I started my undergraduate at UC Davis as an environmental scientist but quickly realized I wanted to become a Marine Scientist and also wanted to change my environment and transferred to the University of Maine. Here I held multiple jobs where I found that I was most passionate in fisheries science. I worked for the Maine SeaGrant for 2 years - although much of this was virtual. I found that I really enjoyed the combination of field work and office work and that this is what I wanted to go into. I applied to a couple different graduate school programs but ultimately found myself picking Oregon State so I could build up my quantitative skills. The project I am currently working on is studying how offshore wind farms coming to Oregon are going to displace fisheries. I would be happy to share more details about this if you would like.
Potential mentorship topics: Career pathways in the wildlife and conservation social sciences. I will also likely be accepting research mentees in the future and am happy to advise students in upcoming research opportunities.
My research specialties are human dimensions/conservation social science, social-ecological systems, human-wildlife interactions.
I am a social scientist with experience studying both people and wildlife. I have worked on various projects around the country with some international experience, studying birds, large and small mammals, and human behavior. Currently, my PhD research focuses on understanding social and ecological stress factors impacting ranchers in the Pacific Northwest. I'm interested in understanding how humans and wildlife interact and coexist within working landscapes.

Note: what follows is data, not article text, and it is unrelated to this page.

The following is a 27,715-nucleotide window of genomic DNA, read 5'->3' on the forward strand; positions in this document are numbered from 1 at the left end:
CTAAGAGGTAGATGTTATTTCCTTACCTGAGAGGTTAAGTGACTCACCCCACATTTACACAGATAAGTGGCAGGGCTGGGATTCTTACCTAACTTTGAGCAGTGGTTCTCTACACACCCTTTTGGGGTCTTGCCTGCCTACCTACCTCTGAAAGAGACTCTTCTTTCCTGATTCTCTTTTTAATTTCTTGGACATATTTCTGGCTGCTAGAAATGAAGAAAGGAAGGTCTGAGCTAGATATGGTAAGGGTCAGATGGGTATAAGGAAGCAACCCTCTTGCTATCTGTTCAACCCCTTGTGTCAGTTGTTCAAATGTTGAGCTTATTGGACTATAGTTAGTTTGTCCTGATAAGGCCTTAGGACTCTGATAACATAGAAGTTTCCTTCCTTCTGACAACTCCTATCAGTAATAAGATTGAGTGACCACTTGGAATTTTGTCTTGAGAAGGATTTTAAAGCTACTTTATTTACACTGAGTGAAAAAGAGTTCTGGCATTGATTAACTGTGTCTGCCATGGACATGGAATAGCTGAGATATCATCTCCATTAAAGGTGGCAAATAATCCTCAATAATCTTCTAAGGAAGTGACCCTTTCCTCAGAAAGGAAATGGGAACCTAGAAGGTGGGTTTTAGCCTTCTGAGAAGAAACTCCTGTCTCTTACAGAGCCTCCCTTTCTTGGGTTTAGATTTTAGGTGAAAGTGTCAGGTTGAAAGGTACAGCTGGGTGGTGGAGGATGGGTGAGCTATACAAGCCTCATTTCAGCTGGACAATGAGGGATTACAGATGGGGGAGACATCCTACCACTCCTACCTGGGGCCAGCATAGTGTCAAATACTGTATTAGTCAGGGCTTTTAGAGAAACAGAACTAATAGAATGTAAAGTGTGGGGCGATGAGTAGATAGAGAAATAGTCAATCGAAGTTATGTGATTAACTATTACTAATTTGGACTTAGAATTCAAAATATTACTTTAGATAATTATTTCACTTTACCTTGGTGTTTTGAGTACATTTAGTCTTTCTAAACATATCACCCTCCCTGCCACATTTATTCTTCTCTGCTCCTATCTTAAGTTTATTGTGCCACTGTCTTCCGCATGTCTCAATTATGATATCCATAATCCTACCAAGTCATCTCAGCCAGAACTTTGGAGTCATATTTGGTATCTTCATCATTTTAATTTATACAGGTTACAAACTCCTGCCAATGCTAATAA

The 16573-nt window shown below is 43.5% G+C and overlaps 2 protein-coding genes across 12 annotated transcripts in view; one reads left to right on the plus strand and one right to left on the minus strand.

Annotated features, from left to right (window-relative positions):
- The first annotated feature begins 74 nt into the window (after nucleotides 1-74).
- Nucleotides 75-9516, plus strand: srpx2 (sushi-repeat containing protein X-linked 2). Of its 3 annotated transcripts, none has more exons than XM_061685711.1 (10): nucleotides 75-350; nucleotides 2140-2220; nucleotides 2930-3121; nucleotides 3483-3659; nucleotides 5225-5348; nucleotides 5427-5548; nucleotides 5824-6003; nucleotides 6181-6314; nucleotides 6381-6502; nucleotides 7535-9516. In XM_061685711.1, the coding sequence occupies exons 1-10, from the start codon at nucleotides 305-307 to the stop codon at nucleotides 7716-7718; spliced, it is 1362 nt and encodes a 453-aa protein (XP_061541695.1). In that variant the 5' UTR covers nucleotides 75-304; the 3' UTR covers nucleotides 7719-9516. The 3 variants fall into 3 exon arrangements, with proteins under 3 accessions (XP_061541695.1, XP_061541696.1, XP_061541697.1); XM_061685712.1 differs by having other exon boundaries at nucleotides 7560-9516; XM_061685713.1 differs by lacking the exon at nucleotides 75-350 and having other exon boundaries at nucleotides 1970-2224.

Research interests: groundfish, ecology, climate change, lab
Potential mentorship topics: My main research interests lie in understanding climate-driven effects on fisheries populations and the spatial ecology of commercially important groundfish species. The Integrated Marine Fisheries Lab provides opportunities to obtain hands-on experience in a lab setting by assisting with recording fish lengths and weights, fish dissection, estimating fecundity, aging otoliths, and data entry. The specific project will be to understand spatial variation in the life history traits of black rockfish (Sebastes melanops) in the California Current. The anticipated start date for volunteers would be Spring or Summer 2024.
Research interests: Bioenergetics, species interaction, smallmouth bass, steelhead
Potential mentorship topics: I am happy to mentor in any capacity that I can. I graduated from OSU in March of 2020 and shortly after started working for the Oregon Department of Fish and Wildlife (ODFW), I have been with ODFW John Day Fish Research office for a little over 3 years now. With ODFW, my work focuses on monitoring wild spring chinook and wild summer steelhead populations at varies spatial and temporal scales to provide restoration implementers with recommendations. My thesis project is funded through ODFW and aims to quantify the impact, through bioenergetics modeling, nonnative smallmouth bass have on wild summer steelhead in Thirtymile Creek, a tributary to the lower John Day River.